The loss of zinc transporter 3 (ZnT3) has been implicated in age-related cognitive decline in mice, and the protein has been associated with plaques. We investigated the levels of ZnT3 and postsynaptic density protein 95 (PSD95), a marker of the postsynaptic terminal, in people with Parkinson's disease dementia (PDD, n = 31), dementia with Lewy bodies (DLB, n = 44), Alzheimer's disease (AD, n = 16), and controls (n = 24), using semiquantitative western blotting and immunohistochemistry in 3 cortical regions. Standardized cognitive assessments during life and semiquantitative scoring of amyloid β (Aβ), tau, and α-synuclein at postmortem were used to investigate the relationship between ZnT3 and PSD95, cognition and pathology. Associations were observed between ZnT3 and PSD95 levels in prefrontal cortex and cognitive impairment (p = 0.001 and p = 0.002, respectively) and between ZnT3 levels in the parietal cortex and cognitive impairment (p = 0.036). Associations were also seen between ZnT3 levels in cingulate cortex and severity of Aβ (p = 0.003) and tau (p = 0.011) pathologies. DLB and PDD were characterized by significant reductions of PSD95 (p < 0.05) and ZnT3 (p < 0.001) in prefrontal cortex compared with controls and AD. PSD95 levels in the parietal cortex were found to be decreased in AD cases compared with controls (p = 0.02) and PDD (p = 0.005). This study has identified Zn(2+) modulation as a possible novel target for the treatment of cognitive impairment in DLB and PDD and the potential for synaptic proteins to be used as a biomarker for the differentiation of DLB and PDD from AD.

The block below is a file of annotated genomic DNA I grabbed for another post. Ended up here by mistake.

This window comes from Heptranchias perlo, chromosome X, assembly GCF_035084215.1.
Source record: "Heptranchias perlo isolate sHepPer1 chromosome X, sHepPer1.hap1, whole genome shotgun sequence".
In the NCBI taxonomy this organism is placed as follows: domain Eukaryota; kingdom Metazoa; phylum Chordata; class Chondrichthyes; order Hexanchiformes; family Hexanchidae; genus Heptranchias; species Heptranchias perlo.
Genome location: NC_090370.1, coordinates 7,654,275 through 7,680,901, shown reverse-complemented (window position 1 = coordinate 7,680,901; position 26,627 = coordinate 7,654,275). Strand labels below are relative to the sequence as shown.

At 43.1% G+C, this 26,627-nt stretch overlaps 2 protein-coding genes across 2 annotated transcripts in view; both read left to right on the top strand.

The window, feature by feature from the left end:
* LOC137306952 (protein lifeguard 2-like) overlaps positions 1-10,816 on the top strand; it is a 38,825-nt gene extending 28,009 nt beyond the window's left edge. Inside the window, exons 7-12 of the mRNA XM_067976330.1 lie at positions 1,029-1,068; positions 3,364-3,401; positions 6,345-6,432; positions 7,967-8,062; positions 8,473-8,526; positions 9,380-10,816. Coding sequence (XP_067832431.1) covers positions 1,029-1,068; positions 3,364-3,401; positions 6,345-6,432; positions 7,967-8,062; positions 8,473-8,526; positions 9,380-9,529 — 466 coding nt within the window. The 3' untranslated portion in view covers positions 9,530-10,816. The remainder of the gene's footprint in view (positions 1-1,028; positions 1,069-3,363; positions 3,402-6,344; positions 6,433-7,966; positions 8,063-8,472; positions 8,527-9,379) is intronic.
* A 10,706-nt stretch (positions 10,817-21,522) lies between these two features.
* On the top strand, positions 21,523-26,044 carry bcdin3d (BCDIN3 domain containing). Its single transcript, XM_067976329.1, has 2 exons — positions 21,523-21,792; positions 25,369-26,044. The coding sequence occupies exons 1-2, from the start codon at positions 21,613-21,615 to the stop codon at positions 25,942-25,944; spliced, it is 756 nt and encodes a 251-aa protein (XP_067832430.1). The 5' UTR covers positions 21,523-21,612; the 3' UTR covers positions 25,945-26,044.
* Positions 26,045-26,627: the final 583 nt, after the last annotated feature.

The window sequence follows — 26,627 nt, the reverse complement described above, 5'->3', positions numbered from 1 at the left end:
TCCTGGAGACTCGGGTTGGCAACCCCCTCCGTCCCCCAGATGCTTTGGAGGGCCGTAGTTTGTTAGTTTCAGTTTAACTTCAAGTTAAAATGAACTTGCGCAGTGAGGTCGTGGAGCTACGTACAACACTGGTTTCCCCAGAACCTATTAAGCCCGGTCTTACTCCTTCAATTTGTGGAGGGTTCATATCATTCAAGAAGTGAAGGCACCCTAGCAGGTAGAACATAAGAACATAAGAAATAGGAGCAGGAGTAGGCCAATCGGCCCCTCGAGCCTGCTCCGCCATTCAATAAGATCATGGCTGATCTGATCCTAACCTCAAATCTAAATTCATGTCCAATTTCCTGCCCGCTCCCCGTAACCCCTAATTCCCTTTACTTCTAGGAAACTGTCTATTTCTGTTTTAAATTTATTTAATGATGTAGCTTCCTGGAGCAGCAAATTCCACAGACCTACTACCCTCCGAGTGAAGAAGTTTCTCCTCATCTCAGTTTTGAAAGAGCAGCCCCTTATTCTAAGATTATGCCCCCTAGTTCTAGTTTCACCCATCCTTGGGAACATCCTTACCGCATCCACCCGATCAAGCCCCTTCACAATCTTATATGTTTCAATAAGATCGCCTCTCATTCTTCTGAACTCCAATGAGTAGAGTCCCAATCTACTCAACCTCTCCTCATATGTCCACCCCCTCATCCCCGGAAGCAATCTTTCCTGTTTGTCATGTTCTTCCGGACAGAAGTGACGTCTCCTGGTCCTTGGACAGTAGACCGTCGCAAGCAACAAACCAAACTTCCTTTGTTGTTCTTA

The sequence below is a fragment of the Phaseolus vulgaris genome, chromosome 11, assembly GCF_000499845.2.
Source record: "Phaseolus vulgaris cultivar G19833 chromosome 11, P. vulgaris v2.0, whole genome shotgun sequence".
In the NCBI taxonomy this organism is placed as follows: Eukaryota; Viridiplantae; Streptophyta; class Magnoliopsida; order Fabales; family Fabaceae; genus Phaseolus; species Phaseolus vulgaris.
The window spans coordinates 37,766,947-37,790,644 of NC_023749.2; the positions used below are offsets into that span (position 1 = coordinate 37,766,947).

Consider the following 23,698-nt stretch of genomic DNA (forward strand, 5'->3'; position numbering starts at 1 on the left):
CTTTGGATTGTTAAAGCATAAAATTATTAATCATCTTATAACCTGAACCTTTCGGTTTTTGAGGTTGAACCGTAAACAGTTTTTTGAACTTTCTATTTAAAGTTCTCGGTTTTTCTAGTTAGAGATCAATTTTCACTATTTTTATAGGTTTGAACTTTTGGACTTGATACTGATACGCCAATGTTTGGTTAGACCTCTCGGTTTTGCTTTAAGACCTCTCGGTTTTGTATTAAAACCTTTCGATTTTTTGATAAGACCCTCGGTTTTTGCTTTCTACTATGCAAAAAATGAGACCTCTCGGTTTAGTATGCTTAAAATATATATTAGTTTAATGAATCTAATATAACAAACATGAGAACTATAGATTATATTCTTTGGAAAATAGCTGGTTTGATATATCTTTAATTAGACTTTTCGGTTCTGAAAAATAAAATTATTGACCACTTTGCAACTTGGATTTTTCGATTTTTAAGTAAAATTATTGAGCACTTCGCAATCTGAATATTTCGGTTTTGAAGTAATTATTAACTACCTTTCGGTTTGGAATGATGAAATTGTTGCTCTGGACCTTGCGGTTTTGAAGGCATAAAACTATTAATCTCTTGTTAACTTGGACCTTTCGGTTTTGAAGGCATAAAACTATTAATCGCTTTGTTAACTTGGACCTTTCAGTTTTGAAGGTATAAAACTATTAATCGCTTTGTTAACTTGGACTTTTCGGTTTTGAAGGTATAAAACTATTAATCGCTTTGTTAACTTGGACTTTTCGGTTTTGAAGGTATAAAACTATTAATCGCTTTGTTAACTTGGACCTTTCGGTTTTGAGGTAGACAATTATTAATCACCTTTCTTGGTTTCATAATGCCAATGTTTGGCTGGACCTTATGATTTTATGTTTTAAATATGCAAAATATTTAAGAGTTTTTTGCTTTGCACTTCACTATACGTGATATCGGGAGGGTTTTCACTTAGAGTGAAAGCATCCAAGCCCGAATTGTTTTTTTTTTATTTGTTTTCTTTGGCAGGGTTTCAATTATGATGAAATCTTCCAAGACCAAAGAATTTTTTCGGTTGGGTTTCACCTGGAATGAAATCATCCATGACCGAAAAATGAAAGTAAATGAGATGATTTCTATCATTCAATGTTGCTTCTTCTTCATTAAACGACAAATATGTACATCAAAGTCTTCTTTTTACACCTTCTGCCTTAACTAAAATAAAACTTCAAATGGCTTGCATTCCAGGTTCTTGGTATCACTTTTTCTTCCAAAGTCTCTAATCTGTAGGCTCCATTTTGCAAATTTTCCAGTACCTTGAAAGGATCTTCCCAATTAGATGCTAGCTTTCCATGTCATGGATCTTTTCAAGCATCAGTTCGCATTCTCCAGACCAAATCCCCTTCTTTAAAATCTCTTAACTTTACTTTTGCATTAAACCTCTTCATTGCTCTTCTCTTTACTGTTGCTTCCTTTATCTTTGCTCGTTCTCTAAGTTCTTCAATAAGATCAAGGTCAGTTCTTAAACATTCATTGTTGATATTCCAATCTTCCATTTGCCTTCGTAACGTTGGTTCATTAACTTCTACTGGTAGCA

Keywords: Alzheimer's disease; Amyloid β; Cognitive impairment; Dementia with Lewy bodies; Parkinson's disease with dementia; Synaptic dysfunction; Tau; Zinc.
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